EDIT: I’m reposting this from May last year. Despite the title and featured image, it has nothing at all to say about the current political climate, being instead entirely concerned with grammar!
Q. How many tenses are there in the English language?
If you said a), you were probably thinking the three were the past, present and future, but that’s incorrect.
If you said b), you’re probably an English teacher or have been an English student, and started ticking them off on your fingers: present simple, present continuous, present perfect simple…, but that’s not it either.
The answer is 2: past and present. You may be thinking that’s wrong. You may also be thinking Oh no, I told my students yesterday that the future perfect simple is a tense!
Well, don’t worry. In practical terms, it’s fine to say that the future is a tense, or that specific combinations of tense and aspect like the present perfect continuous are tenses.
But in strict linguistic terms, a tense is defined by the use of specifically inflected verb forms to express temporality. Take the verb to walk, for example. We can change it to walked to denote the past, and walk(s) for the present. But there’s no specific way to inflect the verb that’s unique to the future. We can use present simple forms, present participles, perfect infinitives and other forms of verbs, but those are all forms that can also be used in the past and/or present.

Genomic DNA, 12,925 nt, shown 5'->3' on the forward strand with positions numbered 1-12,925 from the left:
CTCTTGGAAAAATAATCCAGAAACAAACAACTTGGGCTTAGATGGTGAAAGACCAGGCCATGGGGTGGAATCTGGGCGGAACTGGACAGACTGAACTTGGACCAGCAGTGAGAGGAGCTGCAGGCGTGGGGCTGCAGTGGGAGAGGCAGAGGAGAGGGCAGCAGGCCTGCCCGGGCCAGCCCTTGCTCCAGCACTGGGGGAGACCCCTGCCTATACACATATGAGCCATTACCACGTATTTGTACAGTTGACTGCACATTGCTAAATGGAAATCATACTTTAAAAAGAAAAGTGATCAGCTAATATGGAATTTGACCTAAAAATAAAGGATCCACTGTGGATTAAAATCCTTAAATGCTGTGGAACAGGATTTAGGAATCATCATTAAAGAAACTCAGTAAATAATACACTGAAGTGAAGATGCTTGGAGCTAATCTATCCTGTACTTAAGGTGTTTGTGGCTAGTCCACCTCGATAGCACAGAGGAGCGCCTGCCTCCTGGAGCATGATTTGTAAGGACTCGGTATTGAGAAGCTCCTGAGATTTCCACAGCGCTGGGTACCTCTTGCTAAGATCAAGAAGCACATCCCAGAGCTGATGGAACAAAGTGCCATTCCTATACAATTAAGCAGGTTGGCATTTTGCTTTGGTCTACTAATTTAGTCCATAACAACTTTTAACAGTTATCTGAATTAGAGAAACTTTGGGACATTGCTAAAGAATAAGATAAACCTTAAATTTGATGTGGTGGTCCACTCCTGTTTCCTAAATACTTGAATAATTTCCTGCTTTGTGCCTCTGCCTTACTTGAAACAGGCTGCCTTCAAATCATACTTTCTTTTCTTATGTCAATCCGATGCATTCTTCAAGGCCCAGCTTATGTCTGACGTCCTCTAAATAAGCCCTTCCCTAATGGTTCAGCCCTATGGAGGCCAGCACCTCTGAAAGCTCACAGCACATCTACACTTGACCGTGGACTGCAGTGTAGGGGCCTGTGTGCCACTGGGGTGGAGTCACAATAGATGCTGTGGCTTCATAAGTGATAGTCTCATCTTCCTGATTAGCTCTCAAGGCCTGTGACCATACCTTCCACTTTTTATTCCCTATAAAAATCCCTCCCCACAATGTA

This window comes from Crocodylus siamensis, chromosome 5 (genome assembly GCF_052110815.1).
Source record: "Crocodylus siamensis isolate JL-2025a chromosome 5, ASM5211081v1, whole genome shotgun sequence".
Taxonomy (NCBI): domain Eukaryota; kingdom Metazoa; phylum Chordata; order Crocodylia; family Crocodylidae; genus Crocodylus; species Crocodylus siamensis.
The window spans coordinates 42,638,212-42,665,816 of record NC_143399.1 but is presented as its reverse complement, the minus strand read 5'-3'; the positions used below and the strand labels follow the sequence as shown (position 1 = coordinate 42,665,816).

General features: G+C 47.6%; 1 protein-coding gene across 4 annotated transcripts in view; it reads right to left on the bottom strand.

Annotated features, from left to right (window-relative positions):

Does it say anything about how our minds work that we don’t have a specific verb form for the future? Does it suggest that English speakers are not so forward-thinking, to the extent that we use language forms of the past and present to refer to the future? Or could one say that we’re better able to imagine the future, so that it feels more present? Why else would we say “I’m meeting my friend for lunch tomorrow,” as though it were simultaneously happening in this moment?
I’m loathe to come to any sort of simple, definitive statement. I think what it shows is that we see the future as complex, abstract and uncertain. It’s interesting that different languages have different ways to refer to and think about time, and particularly the future. Maybe the fact that between different languages and even within English we can’t find a simple way to talk about the future demonstrates that for all of us it’s a fluid, ever-changing, imaginary realm we can never fully pin down, unlike the past that’s already happened and the present we see before our eyes.